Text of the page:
Within a month of quarantine, the Round Square consortium of schools, of which Athenian is a founding member, initiated virtual meetings every other week. Instead of international exchanges, conferences, and service trips, students from school’s around the world connected online to share their experience of COVID, discuss current geopolitical events, and more. Intrigued, Victoria decided to give it a try and  she was immediately hooked. “The opportunity to connect with peers from around the world at a time of such isolation was amazing. We talked about the pandemic, economics and social injustices in our home countries..it really is what piqued my interest in international issues and inspired my passion for creating global change.”

By the fall of tenth grade, Victoria was so invested in her new passion that Mark Friedman, the Round Square Coordinator, recommended her for the Youth Ambassador Program, an internship program sponsored by the U.S. Department of State, Bureau of Educational and Cultural Affairs. Victoria was accepted into the program. As a native Spanish speaker, Victoria's area of focus was South America. “I was excited for the opportunity to both further my passion for global change and connecting with others. It was a lot of fun being able to meet students virtually from Ecuador and Colombia, teaching each other about different traditions and discuss issues that the Latino community faces on a global scale,” said Victoria.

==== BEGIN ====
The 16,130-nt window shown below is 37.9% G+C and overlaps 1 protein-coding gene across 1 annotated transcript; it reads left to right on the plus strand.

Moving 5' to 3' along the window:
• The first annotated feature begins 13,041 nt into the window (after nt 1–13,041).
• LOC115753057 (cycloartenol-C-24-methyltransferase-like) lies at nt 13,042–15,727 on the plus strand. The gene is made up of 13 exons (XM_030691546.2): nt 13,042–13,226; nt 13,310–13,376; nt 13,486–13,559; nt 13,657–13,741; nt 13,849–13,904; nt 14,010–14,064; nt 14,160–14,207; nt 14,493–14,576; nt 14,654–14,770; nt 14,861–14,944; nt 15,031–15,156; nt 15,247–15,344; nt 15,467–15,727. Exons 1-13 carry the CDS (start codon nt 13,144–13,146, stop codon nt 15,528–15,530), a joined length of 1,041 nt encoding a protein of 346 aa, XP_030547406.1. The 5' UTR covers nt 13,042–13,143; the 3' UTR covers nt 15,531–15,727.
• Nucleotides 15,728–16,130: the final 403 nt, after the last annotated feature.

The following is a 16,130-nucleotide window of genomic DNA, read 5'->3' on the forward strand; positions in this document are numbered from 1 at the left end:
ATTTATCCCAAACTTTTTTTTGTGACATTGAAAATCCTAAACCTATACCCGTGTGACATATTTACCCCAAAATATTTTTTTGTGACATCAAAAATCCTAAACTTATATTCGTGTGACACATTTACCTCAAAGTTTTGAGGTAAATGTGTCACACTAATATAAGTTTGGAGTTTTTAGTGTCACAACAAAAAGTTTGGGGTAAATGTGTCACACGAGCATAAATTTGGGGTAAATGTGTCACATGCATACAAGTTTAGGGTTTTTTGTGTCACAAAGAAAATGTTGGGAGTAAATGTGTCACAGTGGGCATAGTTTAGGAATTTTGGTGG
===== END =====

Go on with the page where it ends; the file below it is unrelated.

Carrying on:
During her time as an intern (she received the rare honor of being accepted two years in a row), Victoria traveled with the program to Chile and Argentina, meeting in person with different ambassadors and developing proposals with her peers in the program. They focused on issues such as mass immigration, water contamination and distribution, health, and education. “It was amazing to be part of this experience, utilizing my native language to analyze the relations between different countries and study their historical impact on economy and culture with professionals in the field,” reflected Victoria. She added, “I also have my host family to thank for making my experience so welcoming and wonderful.”